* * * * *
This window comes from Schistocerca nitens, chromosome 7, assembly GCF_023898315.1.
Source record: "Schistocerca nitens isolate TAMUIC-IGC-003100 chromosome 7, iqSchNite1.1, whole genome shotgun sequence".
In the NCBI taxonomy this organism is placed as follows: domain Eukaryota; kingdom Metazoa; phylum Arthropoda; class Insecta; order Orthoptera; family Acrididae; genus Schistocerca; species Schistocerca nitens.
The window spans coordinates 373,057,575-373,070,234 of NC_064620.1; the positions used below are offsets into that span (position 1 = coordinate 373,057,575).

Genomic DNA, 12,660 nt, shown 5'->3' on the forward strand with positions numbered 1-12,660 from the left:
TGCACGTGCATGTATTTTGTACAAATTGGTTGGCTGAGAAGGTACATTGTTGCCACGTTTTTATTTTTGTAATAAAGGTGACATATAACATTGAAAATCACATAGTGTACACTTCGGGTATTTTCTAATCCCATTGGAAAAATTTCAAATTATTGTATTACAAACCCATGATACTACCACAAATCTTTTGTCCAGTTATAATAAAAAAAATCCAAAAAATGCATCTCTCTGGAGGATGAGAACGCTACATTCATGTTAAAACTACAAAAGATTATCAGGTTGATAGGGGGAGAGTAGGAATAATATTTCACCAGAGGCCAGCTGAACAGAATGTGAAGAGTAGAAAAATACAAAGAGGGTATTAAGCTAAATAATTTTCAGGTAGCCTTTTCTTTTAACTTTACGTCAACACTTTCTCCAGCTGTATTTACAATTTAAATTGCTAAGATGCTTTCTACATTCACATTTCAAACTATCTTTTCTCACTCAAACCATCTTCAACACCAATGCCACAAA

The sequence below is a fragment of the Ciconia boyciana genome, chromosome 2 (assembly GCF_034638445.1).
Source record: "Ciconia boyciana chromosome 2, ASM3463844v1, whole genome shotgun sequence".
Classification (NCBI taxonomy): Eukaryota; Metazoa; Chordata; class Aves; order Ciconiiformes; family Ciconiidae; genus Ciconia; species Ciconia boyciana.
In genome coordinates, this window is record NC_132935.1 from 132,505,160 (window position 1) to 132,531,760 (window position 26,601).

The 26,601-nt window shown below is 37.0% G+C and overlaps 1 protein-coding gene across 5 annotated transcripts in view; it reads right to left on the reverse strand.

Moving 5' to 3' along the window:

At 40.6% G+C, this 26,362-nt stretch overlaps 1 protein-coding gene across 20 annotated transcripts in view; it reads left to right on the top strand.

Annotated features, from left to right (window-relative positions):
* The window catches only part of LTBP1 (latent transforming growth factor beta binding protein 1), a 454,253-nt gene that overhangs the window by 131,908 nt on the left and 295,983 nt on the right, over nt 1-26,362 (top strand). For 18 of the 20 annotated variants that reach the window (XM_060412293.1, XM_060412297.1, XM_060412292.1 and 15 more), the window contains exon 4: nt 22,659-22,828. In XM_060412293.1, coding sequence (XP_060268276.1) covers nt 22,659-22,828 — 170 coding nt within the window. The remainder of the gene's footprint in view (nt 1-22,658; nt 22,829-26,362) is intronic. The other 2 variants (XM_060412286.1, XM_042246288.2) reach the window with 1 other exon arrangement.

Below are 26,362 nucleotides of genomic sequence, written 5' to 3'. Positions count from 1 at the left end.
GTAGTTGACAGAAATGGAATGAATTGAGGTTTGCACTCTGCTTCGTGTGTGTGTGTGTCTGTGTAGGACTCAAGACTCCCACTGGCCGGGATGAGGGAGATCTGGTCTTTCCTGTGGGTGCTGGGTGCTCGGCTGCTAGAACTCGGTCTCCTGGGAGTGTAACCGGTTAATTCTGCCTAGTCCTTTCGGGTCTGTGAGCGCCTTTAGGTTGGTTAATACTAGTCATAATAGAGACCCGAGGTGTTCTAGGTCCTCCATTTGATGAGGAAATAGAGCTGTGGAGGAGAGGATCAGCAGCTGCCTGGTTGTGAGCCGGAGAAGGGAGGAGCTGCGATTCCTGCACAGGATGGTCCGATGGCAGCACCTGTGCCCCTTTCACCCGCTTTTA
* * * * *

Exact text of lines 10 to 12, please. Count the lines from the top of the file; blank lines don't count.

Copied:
In genome coordinates, this window is record NC_132935.1 from 132,505,160 (window position 1) to 132,531,760 (window position 26,601).

The 26,601-nt window shown below is 37.0% G+C and overlaps 1 protein-coding gene across 5 annotated transcripts in view; it reads right to left on the reverse strand.

Moving 5' to 3' along the window: